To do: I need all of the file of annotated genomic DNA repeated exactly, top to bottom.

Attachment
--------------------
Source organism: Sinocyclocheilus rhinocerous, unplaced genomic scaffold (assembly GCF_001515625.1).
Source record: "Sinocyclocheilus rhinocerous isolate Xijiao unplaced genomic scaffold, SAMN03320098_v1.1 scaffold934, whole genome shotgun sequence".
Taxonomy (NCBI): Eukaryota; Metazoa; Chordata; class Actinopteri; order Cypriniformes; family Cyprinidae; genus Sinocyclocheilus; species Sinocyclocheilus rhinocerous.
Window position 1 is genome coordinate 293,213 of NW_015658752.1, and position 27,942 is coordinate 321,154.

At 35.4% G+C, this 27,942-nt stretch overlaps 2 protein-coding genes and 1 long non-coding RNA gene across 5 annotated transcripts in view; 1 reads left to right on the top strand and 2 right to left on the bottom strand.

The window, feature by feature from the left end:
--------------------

Source organism: Sinocyclocheilus rhinocerous, unplaced genomic scaffold (assembly GCF_001515625.1).
Source record: "Sinocyclocheilus rhinocerous isolate Xijiao unplaced genomic scaffold, SAMN03320098_v1.1 scaffold934, whole genome shotgun sequence".
Taxonomy (NCBI): Eukaryota; Metazoa; Chordata; class Actinopteri; order Cypriniformes; family Cyprinidae; genus Sinocyclocheilus; species Sinocyclocheilus rhinocerous.
Window position 1 is genome coordinate 293,213 of NW_015658752.1, and position 27,942 is coordinate 321,154.

At 35.4% G+C, this 27,942-nt stretch overlaps 2 protein-coding genes and 1 long non-coding RNA gene across 5 annotated transcripts in view; 1 reads left to right on the top strand and 2 right to left on the bottom strand.

The window, feature by feature from the left end: